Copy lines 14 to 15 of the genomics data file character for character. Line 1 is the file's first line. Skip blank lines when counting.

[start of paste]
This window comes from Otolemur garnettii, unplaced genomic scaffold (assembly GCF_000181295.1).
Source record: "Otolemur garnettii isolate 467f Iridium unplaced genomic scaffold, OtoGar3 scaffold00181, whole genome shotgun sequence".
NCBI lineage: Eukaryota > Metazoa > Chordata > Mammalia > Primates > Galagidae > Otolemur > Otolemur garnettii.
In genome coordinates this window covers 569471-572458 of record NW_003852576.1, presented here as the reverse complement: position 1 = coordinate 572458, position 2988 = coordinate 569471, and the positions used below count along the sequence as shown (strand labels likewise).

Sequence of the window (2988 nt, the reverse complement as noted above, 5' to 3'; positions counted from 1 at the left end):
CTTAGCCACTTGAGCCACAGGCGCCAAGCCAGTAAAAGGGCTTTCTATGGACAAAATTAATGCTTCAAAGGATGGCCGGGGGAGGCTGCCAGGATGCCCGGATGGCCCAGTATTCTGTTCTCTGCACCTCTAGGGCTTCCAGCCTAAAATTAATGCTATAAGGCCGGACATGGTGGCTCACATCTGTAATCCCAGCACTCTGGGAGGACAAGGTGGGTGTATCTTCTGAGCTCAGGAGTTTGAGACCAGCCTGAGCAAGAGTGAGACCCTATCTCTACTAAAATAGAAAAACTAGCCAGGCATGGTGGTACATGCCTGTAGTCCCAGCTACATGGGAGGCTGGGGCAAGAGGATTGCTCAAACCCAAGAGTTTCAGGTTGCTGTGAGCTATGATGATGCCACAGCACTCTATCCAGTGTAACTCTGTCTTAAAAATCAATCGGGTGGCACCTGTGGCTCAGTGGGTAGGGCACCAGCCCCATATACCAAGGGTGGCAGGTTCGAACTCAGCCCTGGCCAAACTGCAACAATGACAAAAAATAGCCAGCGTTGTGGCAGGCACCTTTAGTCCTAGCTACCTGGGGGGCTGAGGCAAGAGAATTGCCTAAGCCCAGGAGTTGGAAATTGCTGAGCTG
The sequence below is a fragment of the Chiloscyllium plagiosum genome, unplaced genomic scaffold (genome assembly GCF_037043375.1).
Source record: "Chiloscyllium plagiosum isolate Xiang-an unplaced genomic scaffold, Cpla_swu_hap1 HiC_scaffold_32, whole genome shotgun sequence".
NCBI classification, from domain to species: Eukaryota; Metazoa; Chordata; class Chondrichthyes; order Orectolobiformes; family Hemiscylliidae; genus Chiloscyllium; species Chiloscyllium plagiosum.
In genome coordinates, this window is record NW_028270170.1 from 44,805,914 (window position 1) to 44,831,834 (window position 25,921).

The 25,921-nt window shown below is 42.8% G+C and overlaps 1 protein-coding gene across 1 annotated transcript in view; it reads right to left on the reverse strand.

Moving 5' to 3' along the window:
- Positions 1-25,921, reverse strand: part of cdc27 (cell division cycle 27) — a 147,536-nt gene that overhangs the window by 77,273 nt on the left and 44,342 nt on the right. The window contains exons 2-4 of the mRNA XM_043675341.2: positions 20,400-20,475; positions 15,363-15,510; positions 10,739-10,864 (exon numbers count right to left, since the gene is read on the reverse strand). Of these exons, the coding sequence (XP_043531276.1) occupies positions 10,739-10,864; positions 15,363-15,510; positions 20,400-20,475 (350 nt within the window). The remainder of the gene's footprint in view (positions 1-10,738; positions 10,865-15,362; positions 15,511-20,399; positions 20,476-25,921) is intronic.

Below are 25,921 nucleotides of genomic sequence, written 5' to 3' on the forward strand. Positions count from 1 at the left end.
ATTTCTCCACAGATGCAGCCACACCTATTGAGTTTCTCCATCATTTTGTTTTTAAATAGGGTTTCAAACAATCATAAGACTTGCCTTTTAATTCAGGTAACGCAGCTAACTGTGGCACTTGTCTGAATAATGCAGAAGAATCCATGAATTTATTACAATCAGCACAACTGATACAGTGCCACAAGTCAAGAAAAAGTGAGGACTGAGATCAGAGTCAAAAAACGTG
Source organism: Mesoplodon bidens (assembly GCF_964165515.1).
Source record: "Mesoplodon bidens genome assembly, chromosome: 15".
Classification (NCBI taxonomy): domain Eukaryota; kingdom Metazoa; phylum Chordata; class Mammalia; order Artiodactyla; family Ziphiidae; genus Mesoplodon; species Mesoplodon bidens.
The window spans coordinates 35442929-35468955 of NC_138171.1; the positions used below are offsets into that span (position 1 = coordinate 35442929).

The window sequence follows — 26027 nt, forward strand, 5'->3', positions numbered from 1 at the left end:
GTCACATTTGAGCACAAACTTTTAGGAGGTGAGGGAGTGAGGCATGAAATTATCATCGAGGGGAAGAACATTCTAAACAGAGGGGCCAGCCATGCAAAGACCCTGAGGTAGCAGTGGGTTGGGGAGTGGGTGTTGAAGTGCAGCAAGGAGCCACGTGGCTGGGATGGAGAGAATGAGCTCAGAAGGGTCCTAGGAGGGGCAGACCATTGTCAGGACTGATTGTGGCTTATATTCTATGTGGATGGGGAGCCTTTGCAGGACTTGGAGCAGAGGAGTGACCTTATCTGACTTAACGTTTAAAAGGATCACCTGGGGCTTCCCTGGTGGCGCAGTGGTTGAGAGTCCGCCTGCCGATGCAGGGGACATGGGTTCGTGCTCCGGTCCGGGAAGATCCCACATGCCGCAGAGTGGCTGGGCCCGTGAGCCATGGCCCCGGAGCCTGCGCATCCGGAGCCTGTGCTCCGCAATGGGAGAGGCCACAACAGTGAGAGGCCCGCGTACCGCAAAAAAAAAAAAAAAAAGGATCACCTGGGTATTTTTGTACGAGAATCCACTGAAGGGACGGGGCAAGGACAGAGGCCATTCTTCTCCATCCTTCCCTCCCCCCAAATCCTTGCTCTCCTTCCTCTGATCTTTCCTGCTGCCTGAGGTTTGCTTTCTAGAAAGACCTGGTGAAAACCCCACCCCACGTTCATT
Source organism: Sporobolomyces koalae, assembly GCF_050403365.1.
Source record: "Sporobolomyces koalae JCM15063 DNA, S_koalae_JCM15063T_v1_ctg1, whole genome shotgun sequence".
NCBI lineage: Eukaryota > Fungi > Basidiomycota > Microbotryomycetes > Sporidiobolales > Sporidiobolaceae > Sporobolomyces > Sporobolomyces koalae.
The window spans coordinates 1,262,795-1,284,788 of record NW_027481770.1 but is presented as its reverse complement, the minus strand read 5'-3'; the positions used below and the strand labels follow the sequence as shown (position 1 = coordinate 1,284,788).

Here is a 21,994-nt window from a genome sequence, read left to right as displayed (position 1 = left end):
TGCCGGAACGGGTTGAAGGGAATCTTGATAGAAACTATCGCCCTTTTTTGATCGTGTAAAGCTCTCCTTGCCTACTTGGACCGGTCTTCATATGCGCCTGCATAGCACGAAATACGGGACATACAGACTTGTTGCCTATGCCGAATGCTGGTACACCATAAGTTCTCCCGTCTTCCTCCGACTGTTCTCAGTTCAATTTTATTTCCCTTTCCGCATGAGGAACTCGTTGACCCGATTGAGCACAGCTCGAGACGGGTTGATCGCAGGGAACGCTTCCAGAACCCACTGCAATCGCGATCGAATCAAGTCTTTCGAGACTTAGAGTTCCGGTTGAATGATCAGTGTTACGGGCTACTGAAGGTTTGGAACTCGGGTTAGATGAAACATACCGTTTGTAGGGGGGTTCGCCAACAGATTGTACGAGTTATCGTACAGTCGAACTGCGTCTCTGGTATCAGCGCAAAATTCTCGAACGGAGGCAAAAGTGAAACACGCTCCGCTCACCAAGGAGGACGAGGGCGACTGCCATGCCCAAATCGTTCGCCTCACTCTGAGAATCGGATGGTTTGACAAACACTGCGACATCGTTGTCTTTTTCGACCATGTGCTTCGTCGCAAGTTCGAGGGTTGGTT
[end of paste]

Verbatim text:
Below are 25,921 nucleotides of genomic sequence, written 5' to 3' on the forward strand. Positions count from 1 at the left end.
ATTTCTCCACAGATGCAGCCACACCTATTGAGTTTCTCCATCATTTTGTTTTTAAATAGGGTTTCAAACAATCATAAGACTTGCCTTTTAATTCAGGTAACGCAGCTAACTGTGGCACTTGTCTGAATAATGCAGAAGAATCCATGAATTTATTACAATCAGCACAACTGATACAGTGCCACAAGTCAAGAAAAAGTGAGGACTGAGATCAGAGTCAAAAAACGTG